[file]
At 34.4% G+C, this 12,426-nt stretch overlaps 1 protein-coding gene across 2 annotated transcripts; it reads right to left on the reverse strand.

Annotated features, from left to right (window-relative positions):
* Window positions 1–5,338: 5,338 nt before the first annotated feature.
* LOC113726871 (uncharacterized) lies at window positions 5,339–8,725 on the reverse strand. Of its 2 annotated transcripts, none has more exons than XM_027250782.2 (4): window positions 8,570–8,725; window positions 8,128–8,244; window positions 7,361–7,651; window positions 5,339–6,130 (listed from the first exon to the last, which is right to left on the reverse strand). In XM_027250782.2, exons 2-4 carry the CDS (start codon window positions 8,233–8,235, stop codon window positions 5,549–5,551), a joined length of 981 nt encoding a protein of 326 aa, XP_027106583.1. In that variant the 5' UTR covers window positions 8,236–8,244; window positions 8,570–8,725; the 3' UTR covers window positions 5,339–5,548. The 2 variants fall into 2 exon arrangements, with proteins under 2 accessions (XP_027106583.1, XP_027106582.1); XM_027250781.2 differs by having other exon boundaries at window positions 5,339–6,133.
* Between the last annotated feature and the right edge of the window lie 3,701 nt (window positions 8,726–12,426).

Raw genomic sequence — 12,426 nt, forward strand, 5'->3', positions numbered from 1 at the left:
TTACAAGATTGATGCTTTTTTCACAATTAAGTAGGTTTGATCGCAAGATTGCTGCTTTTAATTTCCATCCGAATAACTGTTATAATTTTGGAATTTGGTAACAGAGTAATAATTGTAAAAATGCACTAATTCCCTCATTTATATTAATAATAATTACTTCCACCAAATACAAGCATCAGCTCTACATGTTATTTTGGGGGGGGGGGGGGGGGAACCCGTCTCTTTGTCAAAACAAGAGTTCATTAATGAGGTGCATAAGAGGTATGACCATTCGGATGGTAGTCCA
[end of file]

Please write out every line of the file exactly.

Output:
At 34.4% G+C, this 12,426-nt stretch overlaps 1 protein-coding gene across 2 annotated transcripts; it reads right to left on the reverse strand.

Annotated features, from left to right (window-relative positions):
* Window positions 1–5,338: 5,338 nt before the first annotated feature.
* LOC113726871 (uncharacterized) lies at window positions 5,339–8,725 on the reverse strand. Of its 2 annotated transcripts, none has more exons than XM_027250782.2 (4): window positions 8,570–8,725; window positions 8,128–8,244; window positions 7,361–7,651; window positions 5,339–6,130 (listed from the first exon to the last, which is right to left on the reverse strand). In XM_027250782.2, exons 2-4 carry the CDS (start codon window positions 8,233–8,235, stop codon window positions 5,549–5,551), a joined length of 981 nt encoding a protein of 326 aa, XP_027106583.1. In that variant the 5' UTR covers window positions 8,236–8,244; window positions 8,570–8,725; the 3' UTR covers window positions 5,339–5,548. The 2 variants fall into 2 exon arrangements, with proteins under 2 accessions (XP_027106583.1, XP_027106582.1); XM_027250781.2 differs by having other exon boundaries at window positions 5,339–6,133.
* Between the last annotated feature and the right edge of the window lie 3,701 nt (window positions 8,726–12,426).

Raw genomic sequence — 12,426 nt, forward strand, 5'->3', positions numbered from 1 at the left:
TTACAAGATTGATGCTTTTTTCACAATTAAGTAGGTTTGATCGCAAGATTGCTGCTTTTAATTTCCATCCGAATAACTGTTATAATTTTGGAATTTGGTAACAGAGTAATAATTGTAAAAATGCACTAATTCCCTCATTTATATTAATAATAATTACTTCCACCAAATACAAGCATCAGCTCTACATGTTATTTTGGGGGGGGGGGGGGGGGAACCCGTCTCTTTGTCAAAACAAGAGTTCATTAATGAGGTGCATAAGAGGTATGACCATTCGGATGGTAGTCCA